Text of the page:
Some poor households across Zimbabwe are now turning to the “mopane” worms or amacimbi/madora for sustenance reported NewsDay.
According to recent research from the United States Agency for International Development (USAID) food security arm, the Famine Early Warning Systems Network (FewsNet), mopane worms are available in near-record amounts this year. It said:
Across Zimbabwe, some poor households are engaging in petty trade and casual labour to earn income and collecting and selling seasonally available wild foods.
Since December, households have been harvesting, selling, and consuming mopane worms, also known as “amacimbi” or “madora”, particularly in the southern and western districts.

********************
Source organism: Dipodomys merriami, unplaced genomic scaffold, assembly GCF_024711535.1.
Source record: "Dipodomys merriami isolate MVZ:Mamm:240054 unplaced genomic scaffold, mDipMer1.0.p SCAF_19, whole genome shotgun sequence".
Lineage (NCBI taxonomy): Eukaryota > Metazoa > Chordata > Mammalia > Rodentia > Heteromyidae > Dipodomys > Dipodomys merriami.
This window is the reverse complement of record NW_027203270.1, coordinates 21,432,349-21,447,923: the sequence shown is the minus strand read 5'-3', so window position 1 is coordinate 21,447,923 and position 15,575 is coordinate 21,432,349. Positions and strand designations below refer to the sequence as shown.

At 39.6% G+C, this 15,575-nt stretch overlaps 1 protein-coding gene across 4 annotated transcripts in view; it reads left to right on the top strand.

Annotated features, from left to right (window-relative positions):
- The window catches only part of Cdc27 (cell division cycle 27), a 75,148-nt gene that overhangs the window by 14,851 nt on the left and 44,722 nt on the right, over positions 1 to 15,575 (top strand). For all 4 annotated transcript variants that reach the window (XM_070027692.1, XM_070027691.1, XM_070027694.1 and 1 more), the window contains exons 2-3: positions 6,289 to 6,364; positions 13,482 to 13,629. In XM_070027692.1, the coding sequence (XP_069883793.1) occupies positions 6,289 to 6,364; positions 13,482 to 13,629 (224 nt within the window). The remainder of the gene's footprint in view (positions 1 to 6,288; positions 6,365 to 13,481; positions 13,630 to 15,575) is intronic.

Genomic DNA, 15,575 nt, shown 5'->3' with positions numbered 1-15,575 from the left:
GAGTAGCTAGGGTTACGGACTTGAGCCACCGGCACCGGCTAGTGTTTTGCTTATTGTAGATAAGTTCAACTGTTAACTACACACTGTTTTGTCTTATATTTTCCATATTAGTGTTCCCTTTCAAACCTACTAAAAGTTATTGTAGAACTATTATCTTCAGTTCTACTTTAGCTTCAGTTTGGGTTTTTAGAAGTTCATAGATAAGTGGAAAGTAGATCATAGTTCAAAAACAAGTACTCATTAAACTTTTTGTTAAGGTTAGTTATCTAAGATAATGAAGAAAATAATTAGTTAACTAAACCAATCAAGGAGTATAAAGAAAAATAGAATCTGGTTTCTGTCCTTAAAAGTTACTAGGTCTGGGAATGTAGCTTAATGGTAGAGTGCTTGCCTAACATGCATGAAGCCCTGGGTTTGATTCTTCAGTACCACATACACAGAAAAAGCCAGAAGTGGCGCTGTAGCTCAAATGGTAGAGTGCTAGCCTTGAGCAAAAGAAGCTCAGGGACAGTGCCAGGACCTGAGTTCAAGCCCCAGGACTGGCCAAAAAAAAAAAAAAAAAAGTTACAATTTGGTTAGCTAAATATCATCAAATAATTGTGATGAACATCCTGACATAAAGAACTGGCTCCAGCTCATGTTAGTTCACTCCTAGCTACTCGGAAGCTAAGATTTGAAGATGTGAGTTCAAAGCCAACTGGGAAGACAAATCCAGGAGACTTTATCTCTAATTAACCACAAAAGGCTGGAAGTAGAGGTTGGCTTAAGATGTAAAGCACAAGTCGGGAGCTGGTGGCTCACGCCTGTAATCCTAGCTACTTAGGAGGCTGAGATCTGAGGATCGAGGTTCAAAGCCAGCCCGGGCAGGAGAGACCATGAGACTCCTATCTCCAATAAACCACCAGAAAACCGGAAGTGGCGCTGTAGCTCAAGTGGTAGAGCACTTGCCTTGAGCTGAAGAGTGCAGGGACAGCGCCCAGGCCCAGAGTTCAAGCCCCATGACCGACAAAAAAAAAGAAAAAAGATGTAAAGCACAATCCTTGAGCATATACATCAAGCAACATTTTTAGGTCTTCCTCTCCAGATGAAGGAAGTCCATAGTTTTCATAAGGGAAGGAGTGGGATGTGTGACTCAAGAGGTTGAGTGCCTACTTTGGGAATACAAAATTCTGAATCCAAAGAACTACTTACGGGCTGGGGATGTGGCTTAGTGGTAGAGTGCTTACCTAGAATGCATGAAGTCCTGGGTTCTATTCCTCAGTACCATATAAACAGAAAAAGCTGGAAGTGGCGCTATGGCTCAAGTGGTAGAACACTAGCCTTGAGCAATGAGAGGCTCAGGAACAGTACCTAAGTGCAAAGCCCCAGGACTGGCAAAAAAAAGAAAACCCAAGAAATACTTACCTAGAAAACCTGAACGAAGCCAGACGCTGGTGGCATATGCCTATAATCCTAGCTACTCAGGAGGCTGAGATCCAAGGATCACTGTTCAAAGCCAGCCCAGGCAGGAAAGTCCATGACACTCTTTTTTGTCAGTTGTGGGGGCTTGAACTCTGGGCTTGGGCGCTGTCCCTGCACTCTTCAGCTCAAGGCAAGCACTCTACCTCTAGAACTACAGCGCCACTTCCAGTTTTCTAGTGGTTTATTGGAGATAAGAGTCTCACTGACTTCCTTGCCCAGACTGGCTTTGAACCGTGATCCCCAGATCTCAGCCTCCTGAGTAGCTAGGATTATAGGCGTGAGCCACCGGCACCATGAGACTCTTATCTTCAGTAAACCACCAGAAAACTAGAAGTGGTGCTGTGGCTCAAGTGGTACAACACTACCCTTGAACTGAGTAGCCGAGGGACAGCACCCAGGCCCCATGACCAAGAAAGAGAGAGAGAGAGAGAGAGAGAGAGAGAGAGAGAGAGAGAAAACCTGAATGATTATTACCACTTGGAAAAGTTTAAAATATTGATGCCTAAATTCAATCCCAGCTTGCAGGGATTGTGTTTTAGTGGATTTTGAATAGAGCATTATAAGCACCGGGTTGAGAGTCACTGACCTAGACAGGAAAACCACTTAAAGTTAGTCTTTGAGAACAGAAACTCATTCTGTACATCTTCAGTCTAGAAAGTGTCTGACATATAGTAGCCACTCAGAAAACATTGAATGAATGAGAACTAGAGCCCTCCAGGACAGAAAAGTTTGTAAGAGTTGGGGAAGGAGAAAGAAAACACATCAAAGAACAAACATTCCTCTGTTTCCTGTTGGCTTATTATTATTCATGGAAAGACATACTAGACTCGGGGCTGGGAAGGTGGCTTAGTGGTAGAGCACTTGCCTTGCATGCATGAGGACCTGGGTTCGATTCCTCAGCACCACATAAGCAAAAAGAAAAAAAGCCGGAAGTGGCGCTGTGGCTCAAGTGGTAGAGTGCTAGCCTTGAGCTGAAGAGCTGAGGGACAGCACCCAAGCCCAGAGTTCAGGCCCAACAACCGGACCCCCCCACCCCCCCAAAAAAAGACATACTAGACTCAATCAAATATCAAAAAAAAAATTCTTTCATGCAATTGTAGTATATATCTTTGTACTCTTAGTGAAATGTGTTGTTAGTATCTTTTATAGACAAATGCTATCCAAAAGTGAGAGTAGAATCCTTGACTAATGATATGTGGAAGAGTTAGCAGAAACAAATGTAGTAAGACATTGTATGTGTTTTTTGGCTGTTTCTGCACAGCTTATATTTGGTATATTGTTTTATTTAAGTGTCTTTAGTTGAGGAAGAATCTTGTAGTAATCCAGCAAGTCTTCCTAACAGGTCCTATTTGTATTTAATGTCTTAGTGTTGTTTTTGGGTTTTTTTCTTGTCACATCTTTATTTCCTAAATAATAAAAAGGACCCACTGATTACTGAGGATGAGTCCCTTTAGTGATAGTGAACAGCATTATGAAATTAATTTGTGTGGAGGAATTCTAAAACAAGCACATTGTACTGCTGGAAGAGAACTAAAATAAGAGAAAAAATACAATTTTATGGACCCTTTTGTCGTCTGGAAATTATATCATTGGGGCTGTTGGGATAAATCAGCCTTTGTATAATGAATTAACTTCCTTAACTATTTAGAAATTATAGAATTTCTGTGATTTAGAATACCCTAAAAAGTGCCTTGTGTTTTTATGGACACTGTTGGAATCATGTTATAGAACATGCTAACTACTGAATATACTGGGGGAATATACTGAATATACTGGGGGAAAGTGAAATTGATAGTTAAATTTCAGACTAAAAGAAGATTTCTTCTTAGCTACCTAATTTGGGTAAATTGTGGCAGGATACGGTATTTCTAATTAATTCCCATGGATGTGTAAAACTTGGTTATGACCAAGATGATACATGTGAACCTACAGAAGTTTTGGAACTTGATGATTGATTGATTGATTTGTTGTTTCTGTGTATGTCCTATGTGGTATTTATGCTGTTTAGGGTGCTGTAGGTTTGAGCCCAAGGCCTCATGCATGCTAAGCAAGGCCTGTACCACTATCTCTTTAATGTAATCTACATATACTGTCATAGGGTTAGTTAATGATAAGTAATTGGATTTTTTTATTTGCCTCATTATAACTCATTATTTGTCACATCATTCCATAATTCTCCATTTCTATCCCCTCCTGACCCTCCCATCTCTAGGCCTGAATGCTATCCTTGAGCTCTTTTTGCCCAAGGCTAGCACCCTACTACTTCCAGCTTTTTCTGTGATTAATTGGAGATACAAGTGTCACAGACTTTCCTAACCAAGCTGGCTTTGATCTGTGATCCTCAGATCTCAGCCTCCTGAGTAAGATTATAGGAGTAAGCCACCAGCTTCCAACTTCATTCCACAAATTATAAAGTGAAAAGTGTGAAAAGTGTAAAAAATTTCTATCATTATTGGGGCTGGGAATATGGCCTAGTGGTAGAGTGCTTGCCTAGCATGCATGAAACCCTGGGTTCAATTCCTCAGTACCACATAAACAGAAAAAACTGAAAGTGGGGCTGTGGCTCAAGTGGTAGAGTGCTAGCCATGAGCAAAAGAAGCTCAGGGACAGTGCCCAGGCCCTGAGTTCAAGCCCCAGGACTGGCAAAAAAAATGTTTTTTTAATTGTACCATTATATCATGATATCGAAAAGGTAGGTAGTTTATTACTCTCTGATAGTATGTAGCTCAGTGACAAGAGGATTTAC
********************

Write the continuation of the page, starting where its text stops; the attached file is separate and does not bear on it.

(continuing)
The highly-nutritious and popular worms are reportedly available in near-record amounts this year.
The availability of seasonal domestic and wild fruits and vegetables is also supplementing household food consumption in some parts of the country.
Households are also increasing livestock sales with the start of the new school year.
FewsNet also noted that as demand for cereals increases through the lean season, market supply is declining, especially in most deficit-producing areas owing to a weakening local currency.